6. Scrape off the fork.
  7. Use the Metal Bench Knife to scrape the flour into the paste and cut the mixture together until it starts to come together.
  8. Firmly press the mixture together to begin breaking down the dry bits and incorporating them into the dough. Use the dough to pick up any stray pieces on the board.
  9. Knead firmly to continue to incorporate all the dry bits into the dough and until the dough becomes cohesive. (The dough will be very firm at this stage)
  10. Continue to knead for 10 to 12 minutes or until the dough is smooth and small blisters form on the surface. (The dough will be slightly less firm at this stage)
  11. Wrap the dough in plastic wrap and let rest for 30 minutes before rolling or forming into the pasta shapes.

Rolling and Shaping the Pasta: Shaped 9 Ways

I won’t be giving you a step by step written directions for this part, rather I’ll refer you to the “Time Stamp” on the video. I will also include the names of each shape and the preferred pasta sauce to accompany each. The full YouTube video is at the bottom of this post.

  • Click on the Time Stamp to go directly to that portion of the video to watch the process in action.

Rolling a Sheet of Pasta: (time stamp: 2:42 – 4:02)

Filini – Used for broth base soups. (time stamp: 4:03 – 4:42)

Pappardelle – Long wide ribbons of pasta are perfect for rich meaty sauces such as a Ragu or Bolognese work beautifully with this pasta. (time stamp: 4:45 – 5:05)

Farfalle – We may know them as bow ties, but this shape is actually named for fluttering butterflies. This pasta is very versatile and can be used with meat, cheese, butter/oil, pesto, and tomato based sauces, soups, or in pasta salads. (time stamp: 5:06 – 6:04)

Tagliatelle – Thinner ribbons of pasta pair with Meat Sauces such as Ragu and Bolognese. (time stamp: 6:05 – 6:23)

Strozzapreti – Literal means: Priest-chokers, Priest-stranglers. These shapes are well suited for tomato and meat sauces. (time stamp: 6:24 – 7:12)

Trofie – Pesto of any variety is the preferred sauce to accompany this pasta shape. (time stamp: (time stamp: 7:13 – 8:26)

Fusilli – This is another pasta shape that can be used for meat, cheese, butter/oil, pesto, and tomato based sauces, in soups, pasta salads or baked. (time stamp: 8:28 – 9:21)

Cavatelli – This scoop shape with ridges is perfect for tomato base or pesto sauces. (time stamp: 9:24 – 10:10)

Orecchiette – These “little ears” are popular for their soft rounded shape that adapts to all types of olive oil and vegetable based sauces such as Broccoli Rabe, Red Pepper and Anchovies, Sausage and Swiss Chard, or Walnut and Bread Crumb Pesto. They are wonderful as a pasta salad also. (time stamp: 10:12 – 11:06)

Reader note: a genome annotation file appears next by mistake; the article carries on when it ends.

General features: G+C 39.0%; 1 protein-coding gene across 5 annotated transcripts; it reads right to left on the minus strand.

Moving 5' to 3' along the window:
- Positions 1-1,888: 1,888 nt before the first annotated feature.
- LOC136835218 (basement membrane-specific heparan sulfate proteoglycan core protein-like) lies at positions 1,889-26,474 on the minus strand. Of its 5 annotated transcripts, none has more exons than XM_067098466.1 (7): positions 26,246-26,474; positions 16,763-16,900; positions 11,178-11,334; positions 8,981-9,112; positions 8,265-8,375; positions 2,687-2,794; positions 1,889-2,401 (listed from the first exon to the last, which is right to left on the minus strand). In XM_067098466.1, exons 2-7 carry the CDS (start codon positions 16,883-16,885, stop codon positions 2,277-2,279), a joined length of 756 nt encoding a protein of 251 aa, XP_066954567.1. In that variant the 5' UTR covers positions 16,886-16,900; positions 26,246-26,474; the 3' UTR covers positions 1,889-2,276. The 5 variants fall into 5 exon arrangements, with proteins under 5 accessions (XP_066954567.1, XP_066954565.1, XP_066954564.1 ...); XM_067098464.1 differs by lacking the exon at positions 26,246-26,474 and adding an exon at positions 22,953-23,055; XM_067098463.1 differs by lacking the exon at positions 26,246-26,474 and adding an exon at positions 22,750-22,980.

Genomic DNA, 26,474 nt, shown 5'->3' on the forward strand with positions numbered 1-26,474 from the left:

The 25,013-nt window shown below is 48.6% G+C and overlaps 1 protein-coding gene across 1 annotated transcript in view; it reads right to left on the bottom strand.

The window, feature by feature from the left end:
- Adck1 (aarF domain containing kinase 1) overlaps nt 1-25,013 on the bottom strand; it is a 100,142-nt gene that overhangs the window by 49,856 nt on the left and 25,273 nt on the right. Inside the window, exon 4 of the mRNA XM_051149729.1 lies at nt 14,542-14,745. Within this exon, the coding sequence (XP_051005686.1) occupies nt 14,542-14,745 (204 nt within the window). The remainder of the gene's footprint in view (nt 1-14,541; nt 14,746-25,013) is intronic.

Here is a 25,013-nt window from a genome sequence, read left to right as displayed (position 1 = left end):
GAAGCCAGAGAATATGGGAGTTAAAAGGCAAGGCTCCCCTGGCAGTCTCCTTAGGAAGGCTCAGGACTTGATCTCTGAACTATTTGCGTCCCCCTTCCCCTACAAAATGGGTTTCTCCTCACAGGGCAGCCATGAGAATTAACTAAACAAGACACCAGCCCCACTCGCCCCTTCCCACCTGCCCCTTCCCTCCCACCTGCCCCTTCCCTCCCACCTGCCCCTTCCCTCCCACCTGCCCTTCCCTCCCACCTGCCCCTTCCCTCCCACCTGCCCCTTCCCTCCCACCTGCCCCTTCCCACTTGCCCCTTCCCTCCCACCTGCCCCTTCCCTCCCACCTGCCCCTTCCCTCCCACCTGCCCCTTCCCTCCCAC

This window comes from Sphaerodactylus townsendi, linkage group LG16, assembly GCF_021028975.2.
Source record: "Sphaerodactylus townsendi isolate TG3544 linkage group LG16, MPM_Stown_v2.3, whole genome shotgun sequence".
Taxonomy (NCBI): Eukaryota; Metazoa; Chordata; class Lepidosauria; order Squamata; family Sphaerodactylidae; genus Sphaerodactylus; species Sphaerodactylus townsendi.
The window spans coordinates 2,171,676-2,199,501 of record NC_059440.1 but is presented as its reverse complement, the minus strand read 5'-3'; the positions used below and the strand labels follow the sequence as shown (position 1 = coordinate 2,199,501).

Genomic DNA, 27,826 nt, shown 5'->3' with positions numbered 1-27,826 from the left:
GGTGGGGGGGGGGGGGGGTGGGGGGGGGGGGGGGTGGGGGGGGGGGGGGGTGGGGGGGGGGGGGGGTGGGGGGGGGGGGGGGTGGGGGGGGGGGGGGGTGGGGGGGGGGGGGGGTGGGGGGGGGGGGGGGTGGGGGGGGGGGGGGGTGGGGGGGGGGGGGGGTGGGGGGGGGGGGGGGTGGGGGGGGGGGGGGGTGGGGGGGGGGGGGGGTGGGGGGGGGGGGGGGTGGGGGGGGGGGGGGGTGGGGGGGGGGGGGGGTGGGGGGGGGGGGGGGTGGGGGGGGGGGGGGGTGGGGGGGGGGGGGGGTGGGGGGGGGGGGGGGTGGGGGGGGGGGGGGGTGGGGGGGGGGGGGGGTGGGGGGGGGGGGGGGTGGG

Fresh Pasta Cooking and Storage Tips:

  • Cooking times will vary for each shape of pasta. Check after 2 minutes to see if the pasta is al dente (to the tooth) if not keep cooking and checking every minute until done.
  • Always cook pasta in a very large pan of salted, boiling water. If you don’t give the pasta enough space to move in the pan, it will stick together. Italians say the water should be as salty as the sea to flavor the pasta.
  • There is no need to add olive oil to your pasta when cooking. It won’t prevent it from sticking together, and will just end up down the drain.
  • Don’t cook the pasta all the way through in the water. Instead, drain it when it still has a little bite, then add to the sauce and continue cooking for a few minutes more until the pasta is cooked and has absorbed the sauce. In Italy the pasta and sauce are always combined in the pan to ensure every piece of pasta is coated.
  • When draining the pasta, make sure you save a cup of the pasta water. Then, when you add the pasta to the sauce, splash in a little of the water if it looks too dry. The starch in the water will help the sauce cling to the pasta. Better yet use a pasta scoop to move the pasta from the water to the sauce in a pan.
  • To store the pasta: Place the shaped pasta onto a cotton kitchen towel lined sheet tray, cover the pasta with plastic wrap, and store in the refrigerator until you need to cook.
  • Drying the Pasta: The pasta can be left on the cotton kitchen towel uncovered until completely dried and then stored in an air-tight container; The Pasta can be stored for up to 2 months
  • Freezing the Pasta: Place the pasta on the sheet tray and place the sheet tray into the freezer. Freeze the pasta completely and then move to an air-tight plastic freezer bag. The past can be boiled directly from the freezer; The Pasta can be stored up to 2 months